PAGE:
Dem lawmaker arrested on suspected DUI weeks after domestic battery arrest

A state representative in Kansas has reportedly been arrested on suspicion of driving under the influence.

Aaron Coleman, a Democrat, is facing mounting pressure to resign after the latest in a series of controversial incidents involving the young lawmaker.

A history of controversial behavior

Police say the 21-year-old man was speeding on the Kansas Turnpike early on Saturday when he was pulled over by an officer who determined that he was drunk. Coleman was arrested and subsequently released on bond.

He was already out of jail awaiting charges related to a domestic battery case last month in which he was accused of hitting and spitting on his brother in an attempt to “shame” him for receiving a baptism. During the same incident, Coleman was accused of threatening his grandfather.

Last year, he ran unopposed after a narrow victory over his Democratic rival in the primary race. He campaigned on a far-left platform.

That campaign also led to some controversy, including his admission that he shared private photos of a girl in an act of revenge while in middle school. He also mocked Republicans following former presidential candidate Herman Cain’s death from COVID-19.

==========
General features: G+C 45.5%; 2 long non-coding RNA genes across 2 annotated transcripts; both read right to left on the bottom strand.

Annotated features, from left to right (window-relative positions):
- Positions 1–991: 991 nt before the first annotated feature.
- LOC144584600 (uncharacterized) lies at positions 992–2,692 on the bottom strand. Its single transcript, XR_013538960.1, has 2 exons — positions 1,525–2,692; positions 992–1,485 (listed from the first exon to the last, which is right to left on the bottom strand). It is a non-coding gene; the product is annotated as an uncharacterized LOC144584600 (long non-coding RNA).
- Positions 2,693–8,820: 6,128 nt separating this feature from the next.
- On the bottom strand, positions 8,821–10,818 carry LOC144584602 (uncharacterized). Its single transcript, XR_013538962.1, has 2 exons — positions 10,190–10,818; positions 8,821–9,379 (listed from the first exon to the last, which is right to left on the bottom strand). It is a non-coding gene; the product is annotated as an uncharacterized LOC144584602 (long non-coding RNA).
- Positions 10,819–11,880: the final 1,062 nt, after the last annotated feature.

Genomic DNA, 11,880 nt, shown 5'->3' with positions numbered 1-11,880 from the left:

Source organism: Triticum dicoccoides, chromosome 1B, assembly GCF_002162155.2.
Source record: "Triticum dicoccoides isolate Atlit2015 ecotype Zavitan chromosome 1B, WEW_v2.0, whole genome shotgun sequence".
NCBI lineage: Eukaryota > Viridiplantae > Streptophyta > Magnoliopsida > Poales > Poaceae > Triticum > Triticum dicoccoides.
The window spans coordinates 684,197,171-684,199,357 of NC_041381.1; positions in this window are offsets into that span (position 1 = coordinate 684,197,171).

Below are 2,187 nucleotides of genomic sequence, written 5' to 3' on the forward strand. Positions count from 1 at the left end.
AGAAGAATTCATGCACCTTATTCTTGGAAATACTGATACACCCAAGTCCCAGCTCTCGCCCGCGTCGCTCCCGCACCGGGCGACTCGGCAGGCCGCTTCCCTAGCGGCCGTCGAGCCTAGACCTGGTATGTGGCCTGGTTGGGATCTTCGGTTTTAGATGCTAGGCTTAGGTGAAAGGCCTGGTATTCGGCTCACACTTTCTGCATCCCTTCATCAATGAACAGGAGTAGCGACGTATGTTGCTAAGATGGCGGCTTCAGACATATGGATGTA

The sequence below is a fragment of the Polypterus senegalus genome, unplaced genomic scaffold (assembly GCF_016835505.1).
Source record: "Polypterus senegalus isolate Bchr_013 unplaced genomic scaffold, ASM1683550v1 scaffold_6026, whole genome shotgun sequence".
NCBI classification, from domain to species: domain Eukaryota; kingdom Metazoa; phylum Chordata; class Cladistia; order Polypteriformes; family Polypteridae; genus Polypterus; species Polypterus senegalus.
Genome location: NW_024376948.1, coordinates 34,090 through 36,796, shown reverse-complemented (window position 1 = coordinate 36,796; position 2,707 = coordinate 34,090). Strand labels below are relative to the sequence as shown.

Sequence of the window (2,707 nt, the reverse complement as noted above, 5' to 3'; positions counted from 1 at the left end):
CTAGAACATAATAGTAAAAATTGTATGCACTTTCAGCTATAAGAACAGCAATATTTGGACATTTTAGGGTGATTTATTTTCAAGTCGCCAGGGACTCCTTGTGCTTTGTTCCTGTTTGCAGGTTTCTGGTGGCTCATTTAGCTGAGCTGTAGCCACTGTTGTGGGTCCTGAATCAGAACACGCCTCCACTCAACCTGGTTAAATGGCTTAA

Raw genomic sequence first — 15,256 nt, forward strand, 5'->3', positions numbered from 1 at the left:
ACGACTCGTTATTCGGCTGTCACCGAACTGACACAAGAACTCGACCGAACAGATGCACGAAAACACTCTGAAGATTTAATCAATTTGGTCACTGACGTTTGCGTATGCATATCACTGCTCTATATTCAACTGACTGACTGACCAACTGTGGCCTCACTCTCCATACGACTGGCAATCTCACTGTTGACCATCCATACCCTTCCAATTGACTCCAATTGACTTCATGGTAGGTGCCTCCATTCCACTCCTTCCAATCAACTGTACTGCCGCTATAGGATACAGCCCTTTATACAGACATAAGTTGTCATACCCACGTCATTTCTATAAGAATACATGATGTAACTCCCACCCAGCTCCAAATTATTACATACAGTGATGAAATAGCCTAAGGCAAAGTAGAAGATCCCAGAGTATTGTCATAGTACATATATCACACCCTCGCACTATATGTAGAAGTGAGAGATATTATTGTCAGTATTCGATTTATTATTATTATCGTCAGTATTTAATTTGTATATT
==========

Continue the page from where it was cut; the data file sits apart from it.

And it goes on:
Coleman offered even more objectionable comments during a verbal attack on a GOP colleague he accused of spreading anti-mask “conspiracy theories” who deserved to die of the virus.

Calls for his resignation or removal

The lawmaker has received a mixed reaction to his progressive stance on issues including abortion rights, which he believes should extend to the moment of birth.

In response to his recent criminal charges, the Kansas Democratic Party has disavowed Coleman, declaring that his “alarming” behavior makes him “unfit” for office.

State House Leader Tom Sawer and GOv. Laura Kelly, both Democrats, have publicly called for his resignation.

“He should resign immediately and seek the treatment that he needs,” Kelly said. “If he does not resign, the Legislature should use its process to remove him from office.”

For his part, Sawyer asserted that the lawmaker “is in dire need of help,” adding: “For the sake of the state of Kansas, his constituents, and himself, he should resign and concentrate on getting the help he badly needs.”

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